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    quit / axed = blackmailed with child abuse claims.

    fire everyone or axe them before the child abuse enquiry begins, well done Cameron.
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    So many people on this thread seem to have their views shaped by media sensationalism. So many poorly informed statements.
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    Blob 1 Gove 0
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    His replacement isn't exactly a big name... Wouldn't be surprised if he's still pulling the strings begin the scenes. Either way, it was a good idea to get him out of the spotlight. He's had some absolutely horrendous policies, but even his decent ones were ripped to shreds purely because it was him who'd pushed them through


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    Education needs to advance not stagnate or go backwards. To those licking Gove's arse, his policies were backwards not progressive. They would not have lead to a better education system, or better educated individuals arriving into industry or universities.

    They simply need to start introducing topics in subjects a year or two earlier. This way they can add some more higher level materials, and cover the topics more broadly.

    Critical thinking, problem solving and philosophy, should be introduced alongside the Base subjects of Maths, English, Science and Computing. They should also be made compulsory.

    Education needs to become much more interactive, and assignments should be set on topics covered in the past, to refresh the knowledge. This will also serve to further integrate it into the students memories.

    All in all Gove was a pretentious prat with an ego about the same size as Camerons. Education is not a political football, nor is it a left or right issue.

    Students need to be able to advance through the stages of the curriculum, as and when they are ready too. This will mean some students get held back, some maintain steady progress, and some get through it much quicker. Flexibility is the key, not rigidity. Holding students back, or pushing them on before they are ready and able, is absolute idiocy at its finest.

    Privatising the education system will cause even more damage. Look at America, widely seen to be one of the dumbest nations on this planet. They now have to draw intellectual talent from other Countries, because of the pathetic condition of its own citizens intellectual abilities.

    It's about time somebody with an ounce of common sense and specialist knowledge in the field concerned became Secretary. The same goes for all other posts in Government. Get rid of party politics, and actually manage society properly by having the most appropriately skilled and relevant person doing the job.

    Rant over....
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    (Original post by democracyforum)
    quit / axed = blackmailed with child abuse claims.

    fire everyone or axe them before the child abuse enquiry begins, well done Cameron.
    Are you accusing Mr Gove of being a paedophile ?
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    (Original post by Huskaris)
    Teaching is an exceptionally left wing profession. They will never be happy with a Conservative teaching minister until they reduce the teaching day from mid day until 1, on days beginning with M in months beginning with D.
    With a nice break for Christmas and New Year, obviously


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    When all is said and done he was a man who was trying to instill the values of hard work back into the education system. Now that he has left, and all this hysteria surrounding him has started to fade, I'm in no doubt people will remember him as someone who tried to make education more competitive and based on merit which I cannot disrespect him for.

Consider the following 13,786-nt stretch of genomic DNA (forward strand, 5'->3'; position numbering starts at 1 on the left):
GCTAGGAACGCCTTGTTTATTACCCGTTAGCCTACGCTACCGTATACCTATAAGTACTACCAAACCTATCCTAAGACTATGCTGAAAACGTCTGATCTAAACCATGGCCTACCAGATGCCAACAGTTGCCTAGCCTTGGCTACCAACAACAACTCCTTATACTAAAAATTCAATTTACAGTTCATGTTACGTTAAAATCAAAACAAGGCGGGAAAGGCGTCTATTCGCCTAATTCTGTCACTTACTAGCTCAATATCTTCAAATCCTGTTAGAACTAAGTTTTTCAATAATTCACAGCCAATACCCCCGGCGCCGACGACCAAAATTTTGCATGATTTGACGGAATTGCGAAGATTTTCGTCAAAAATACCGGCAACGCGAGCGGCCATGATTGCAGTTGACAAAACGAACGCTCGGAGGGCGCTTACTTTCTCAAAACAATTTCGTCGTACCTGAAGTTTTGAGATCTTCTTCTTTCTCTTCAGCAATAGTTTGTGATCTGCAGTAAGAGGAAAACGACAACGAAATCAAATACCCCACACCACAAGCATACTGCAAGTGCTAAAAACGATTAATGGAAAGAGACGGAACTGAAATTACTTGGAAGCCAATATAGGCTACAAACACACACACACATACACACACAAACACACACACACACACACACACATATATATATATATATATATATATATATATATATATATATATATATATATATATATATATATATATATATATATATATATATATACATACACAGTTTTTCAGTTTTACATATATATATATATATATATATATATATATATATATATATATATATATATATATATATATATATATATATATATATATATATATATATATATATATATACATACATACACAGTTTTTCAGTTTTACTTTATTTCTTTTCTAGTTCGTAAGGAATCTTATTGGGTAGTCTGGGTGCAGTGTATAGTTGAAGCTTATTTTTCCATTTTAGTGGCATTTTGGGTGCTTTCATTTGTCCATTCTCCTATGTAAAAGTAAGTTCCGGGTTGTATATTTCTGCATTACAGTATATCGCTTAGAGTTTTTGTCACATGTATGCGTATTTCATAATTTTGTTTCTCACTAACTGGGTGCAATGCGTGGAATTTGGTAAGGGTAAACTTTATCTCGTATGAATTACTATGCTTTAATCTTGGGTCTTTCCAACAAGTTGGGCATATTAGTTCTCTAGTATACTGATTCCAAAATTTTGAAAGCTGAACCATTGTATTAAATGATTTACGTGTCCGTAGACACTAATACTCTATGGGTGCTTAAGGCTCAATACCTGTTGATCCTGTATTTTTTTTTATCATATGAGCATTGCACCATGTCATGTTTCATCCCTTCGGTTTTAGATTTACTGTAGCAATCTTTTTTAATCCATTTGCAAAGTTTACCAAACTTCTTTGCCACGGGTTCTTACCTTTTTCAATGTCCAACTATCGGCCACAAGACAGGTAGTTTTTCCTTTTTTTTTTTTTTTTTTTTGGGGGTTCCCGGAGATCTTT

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    (Original post by MrEFeynman)
    Education needs to advance not stagnate or go backwards. To those licking Gove's arse, his policies were backwards not progressive. They would not have lead to a better education system, or better educated individuals arriving into industry or universities.
    What we had under labour was stagnation too, just on a different bearing.

    Critical thinking, problem solving and philosophy, should be introduced alongside the Base subjects of Maths, English, Science and Computing. They should also be made compulsory.
    People always exaggerate the need for computing skills in this country... There is no shortage of computer science graduates; if anything there is a surplus. Many programming jobs are outsourced to India, with someone in the UK who really knows what they're doing managing them.

    Students need to be able to advance through the stages of the curriculum, as and when they are ready too. This will mean some students get held back, some maintain steady progress, and some get through it much quicker. Flexibility is the key, not rigidity. Holding students back, or pushing them on before they are ready and able, is absolute idiocy at its finest.
    Great idea in theory, but fragmenting peer groups at the most fragile stage of social development is a recipe for disaster. Most research suggests moving children 'up a year' is rarely a good move.

    Privatising the education system will cause even more damage. Look at America, widely seen to be one of the dumbest nations on this planet. They now have to draw intellectual talent from other Countries, because of the pathetic condition of its own citizens intellectual abilities.
    I don't think anyone was suggesting that we privatise the education system.

    It's about time somebody with an ounce of common sense and specialist knowledge in the field concerned became Secretary. The same goes for all other posts in Government. Get rid of party politics, and actually manage society properly by having the most appropriately skilled and relevant person doing the job.
    Like China, you mean?
    Agree with the part about ministers being better qualified for their jobs though. Take Liam Fox for example - former GP, plenty of knowledge of the successes and failings of the NHS. But pre-scandal, was he our health minister? Neowwww, he was in charge of the armed forces and our nuclear missiles.